These will be discussed at knowledge sharing events in Nairobi and Freetown with senior officials. Events in the UK will be organised with targeted stakeholders including British-based overseas private investors in Kenya and Sierra Leone, the British Overseas NGOs for Development association, EU and OECD representatives, the DFID Fragile States and Conflict Team, and the All Party Parliamentary Groups on Conflict Issues and on Africa.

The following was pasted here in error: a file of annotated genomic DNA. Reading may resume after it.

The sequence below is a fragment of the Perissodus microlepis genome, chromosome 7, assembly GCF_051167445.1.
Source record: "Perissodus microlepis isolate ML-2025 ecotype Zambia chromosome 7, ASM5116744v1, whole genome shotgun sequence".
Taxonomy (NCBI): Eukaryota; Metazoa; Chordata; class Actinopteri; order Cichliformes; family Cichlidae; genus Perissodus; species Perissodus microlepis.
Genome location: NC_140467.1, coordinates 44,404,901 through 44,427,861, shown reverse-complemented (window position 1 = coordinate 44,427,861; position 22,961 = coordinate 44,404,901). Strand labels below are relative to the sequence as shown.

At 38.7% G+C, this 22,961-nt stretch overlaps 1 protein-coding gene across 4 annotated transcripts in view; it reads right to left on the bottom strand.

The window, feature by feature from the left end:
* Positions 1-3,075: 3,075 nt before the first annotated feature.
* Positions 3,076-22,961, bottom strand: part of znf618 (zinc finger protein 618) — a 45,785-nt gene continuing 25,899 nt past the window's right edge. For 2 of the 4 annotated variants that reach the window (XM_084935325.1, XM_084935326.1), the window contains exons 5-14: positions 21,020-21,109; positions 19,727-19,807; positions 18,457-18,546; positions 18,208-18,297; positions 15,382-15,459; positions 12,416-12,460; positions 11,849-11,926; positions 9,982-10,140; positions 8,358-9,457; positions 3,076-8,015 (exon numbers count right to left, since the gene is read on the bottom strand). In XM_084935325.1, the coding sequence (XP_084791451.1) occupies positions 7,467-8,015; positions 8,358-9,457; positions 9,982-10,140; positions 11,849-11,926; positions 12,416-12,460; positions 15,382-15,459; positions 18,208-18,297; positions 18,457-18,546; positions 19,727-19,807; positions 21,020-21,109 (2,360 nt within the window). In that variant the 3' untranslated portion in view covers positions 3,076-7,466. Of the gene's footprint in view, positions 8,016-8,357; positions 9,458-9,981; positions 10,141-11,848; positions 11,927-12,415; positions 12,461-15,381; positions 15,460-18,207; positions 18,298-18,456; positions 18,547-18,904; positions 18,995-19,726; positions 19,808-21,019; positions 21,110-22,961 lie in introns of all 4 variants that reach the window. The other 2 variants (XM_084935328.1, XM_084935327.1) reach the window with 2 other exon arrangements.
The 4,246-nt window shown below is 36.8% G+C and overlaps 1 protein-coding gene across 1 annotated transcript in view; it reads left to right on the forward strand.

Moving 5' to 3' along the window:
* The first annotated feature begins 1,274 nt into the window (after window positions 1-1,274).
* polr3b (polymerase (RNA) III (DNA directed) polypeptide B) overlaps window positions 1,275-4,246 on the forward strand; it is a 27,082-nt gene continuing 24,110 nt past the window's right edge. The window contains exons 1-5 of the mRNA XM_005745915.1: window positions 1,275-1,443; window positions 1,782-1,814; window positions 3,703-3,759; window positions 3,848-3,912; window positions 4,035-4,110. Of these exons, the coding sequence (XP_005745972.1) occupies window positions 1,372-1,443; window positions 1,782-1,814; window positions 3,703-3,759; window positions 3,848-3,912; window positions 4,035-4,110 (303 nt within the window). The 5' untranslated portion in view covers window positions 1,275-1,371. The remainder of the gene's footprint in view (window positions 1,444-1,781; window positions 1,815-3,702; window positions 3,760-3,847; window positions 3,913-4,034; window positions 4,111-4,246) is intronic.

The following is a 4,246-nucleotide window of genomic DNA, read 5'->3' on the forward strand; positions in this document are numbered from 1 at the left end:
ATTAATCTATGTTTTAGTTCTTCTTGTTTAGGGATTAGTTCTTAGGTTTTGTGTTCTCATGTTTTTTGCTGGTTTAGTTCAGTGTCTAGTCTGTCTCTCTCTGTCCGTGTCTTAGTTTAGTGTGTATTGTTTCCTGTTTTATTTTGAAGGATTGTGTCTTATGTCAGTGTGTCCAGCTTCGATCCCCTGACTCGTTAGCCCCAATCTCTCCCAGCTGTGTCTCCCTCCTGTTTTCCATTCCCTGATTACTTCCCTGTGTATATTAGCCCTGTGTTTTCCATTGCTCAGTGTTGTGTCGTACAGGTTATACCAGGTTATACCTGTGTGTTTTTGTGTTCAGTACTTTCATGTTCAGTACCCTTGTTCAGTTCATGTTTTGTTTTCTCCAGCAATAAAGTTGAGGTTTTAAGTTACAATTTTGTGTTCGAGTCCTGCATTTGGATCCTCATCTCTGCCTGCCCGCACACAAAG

The primary beneficiaries are government, investor, aid & civil society actors who have a stake in peacebuilding in marginal rural areas of Kenya and Sierra Leone. More broadly, the research will benefit aid agencies supporting peacebuilding in remote rural areas as well as researchers in the fields of development studies, political science, IR/conflict/peace studies. Governments, investors & aid actors will benefit from practical insights and workable ideas on the types of hybrid governance arrangements that effectively build peace and promote better outcomes for the poor. Civil society will benefit from empirical knowledge & policy evidence to strengthen their own advocacy efforts to promote accountability and mechanisms for redress for local communities affected by large development projects in marginal rural areas. Thus, it is hoped that the poor would ultimately benefit through greater opportunities to voice their interests and needs, make appeals and complaints and settle disputes. Broader lessons will be derived from the research that will benefit other sub- Saharan African countries facing similar challenges of poverty reduction and peacebuilding in marginal rural areas. Academics will benefit from new conceptual insights & empirical knowledge on rural violence as well as the relationship between large development investments and local conflicts. The team will complete a stakeholder mapping exercise during the inception phase through informal discussions and structured interviews with key informants and stakeholders in the UK, Kenya & Sierra Leone. The stakeholder maps will be presented and discussed at workshops in both countries. Given the complexity of the research themes as well as the multiple actors who are involved, the seminars will help the research team to prioritise beneficiaries as well as to generate their buy-in for the research objectives. Further, annual reflection meetings will be organised to assess the research objectives and capture key findings as they emerge. These will involve the teams for each country as well as someone external who can help the teams to critically reflect. The project will provide opportunities at local and national levels for sharing knowledge and network building. In research sites, relationships with community decision-makers, civil society interlocutors, the private sector and local authorities will be fostered during the research to reflect on the research questions in an iterative process and build momentum around the implementation of eventual policy recommendations. At the national level, the research team will draw on existing relationships with peacebuilding institutions. In Kenya, the team will draw on Saferworld's ties to the National Steering Committee on Peacebuilding, the National Cohesion & Integration Commission, the Kenya Partnership for Peace and Security, and grassroots peacebuilding organisations. In Sierra Leone, CR has relationships with the Office of National Security, the Mano River Union Secretariat, various Government Ministries, civil society groups and conflict affected communities. We will build links with government ministries, particularly for agriculture, land, finance and trade, drawing on relationships through the Future Agricultures Consortium in Kenya and Njala University in Sierra Leone; the focus will be to identify interlocutors and 'change agents' able to champion research findings within their respective institutions. For wider international audiences, a policy event will be organised in London with Saferworld & CR . Representatives from DFID, the EC, OECD, and industry representatives will be invited. Saferworld will assist in planning a seminar to the BOND Conflict Policy Group, which it co-chairs. Four policy briefings will be produced with Saferworld & CR, one each on Kenya and Sierra Leone and two on broader policy aspects of the research. Three academic journal articles are planned, and presentations at ECAS, BISA & DSA.